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Showing posts from July, 2017

Quantity does not always mean quality

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I'm excited to announce that our new journal article on qualitative methods for conservation has been published in Society & Natural Resources! Here we talk about the quantitative / qualitative divide in conservation and explain the importance of appreciating the benefits of qualitative studies when trying to understand complex, under-researched areas.


Most conservation studies are quantitative in nature. They use numbers, percentages, statistics and modelling to empirically test predefined hypotheses. Whilst there is merit in this approach when you already know a fair amount about a topic, it's unhelpful when studying a new subject - or when you want to challenge conventional thinking.

That's where qualitative methods come in

Qualitative methods are exploratory in nature, where the goal is dive deeply into a specific topic to garner as much information as possible about it. Hypotheses are not usually used here because the researcher doesn't want to start with a pre…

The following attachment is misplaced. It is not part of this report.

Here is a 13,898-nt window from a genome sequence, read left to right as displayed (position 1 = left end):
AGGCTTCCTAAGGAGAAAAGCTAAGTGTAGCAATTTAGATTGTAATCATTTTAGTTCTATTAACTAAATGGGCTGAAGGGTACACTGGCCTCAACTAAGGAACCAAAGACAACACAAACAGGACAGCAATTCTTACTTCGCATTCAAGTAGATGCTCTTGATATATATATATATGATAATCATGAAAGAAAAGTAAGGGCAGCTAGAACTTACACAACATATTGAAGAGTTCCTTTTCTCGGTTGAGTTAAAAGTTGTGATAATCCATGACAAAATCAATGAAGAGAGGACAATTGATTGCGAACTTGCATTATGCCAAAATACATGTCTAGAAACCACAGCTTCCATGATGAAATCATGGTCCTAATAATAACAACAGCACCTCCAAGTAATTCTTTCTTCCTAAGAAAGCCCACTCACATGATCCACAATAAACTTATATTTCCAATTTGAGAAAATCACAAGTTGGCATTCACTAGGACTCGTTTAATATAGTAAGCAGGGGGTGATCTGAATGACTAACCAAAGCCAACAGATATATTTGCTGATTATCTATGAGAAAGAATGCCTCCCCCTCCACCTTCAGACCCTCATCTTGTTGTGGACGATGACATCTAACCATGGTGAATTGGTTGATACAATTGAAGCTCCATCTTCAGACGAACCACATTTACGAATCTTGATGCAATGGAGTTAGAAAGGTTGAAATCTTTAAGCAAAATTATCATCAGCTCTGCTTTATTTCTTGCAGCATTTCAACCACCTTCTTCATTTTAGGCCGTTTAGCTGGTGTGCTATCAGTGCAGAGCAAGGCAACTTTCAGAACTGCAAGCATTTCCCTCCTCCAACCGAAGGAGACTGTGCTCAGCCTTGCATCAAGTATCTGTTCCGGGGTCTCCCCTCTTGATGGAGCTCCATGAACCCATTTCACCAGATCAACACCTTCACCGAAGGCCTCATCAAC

Here’s your chance to help reduce human-wildlife conflict!

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Imagine you’re a Canadian living in the Arctic Circle. You’ve recently been told that polar bears have been spotted roaming around your town. You might now be quite scared to walk around your neighbourhood, especially at night on your own.

Polar bear investigates recently collapsed observation tower near Churchill, Canada © WWF-US / Elisabeth Kruger
But one day you’re round a friend’s house for dinner and stay later than expected. Your car’s broken down so you need to walk just five minutes down the road to your house. You chance it because you think “well it’s unlikely I’ll come face to face with a polar bear”.

Unfortunately, though, as climate change reduces polar bear habitat, we’re seeing more and more instances of polar bears roaming around villages in the Arctic looking for an easy meal.And what’s worse, this situation isn’t just limited to polar bears. Wild animals from around the world are finding themselves squeezed into smaller and smaller places as humans destroy their habitat…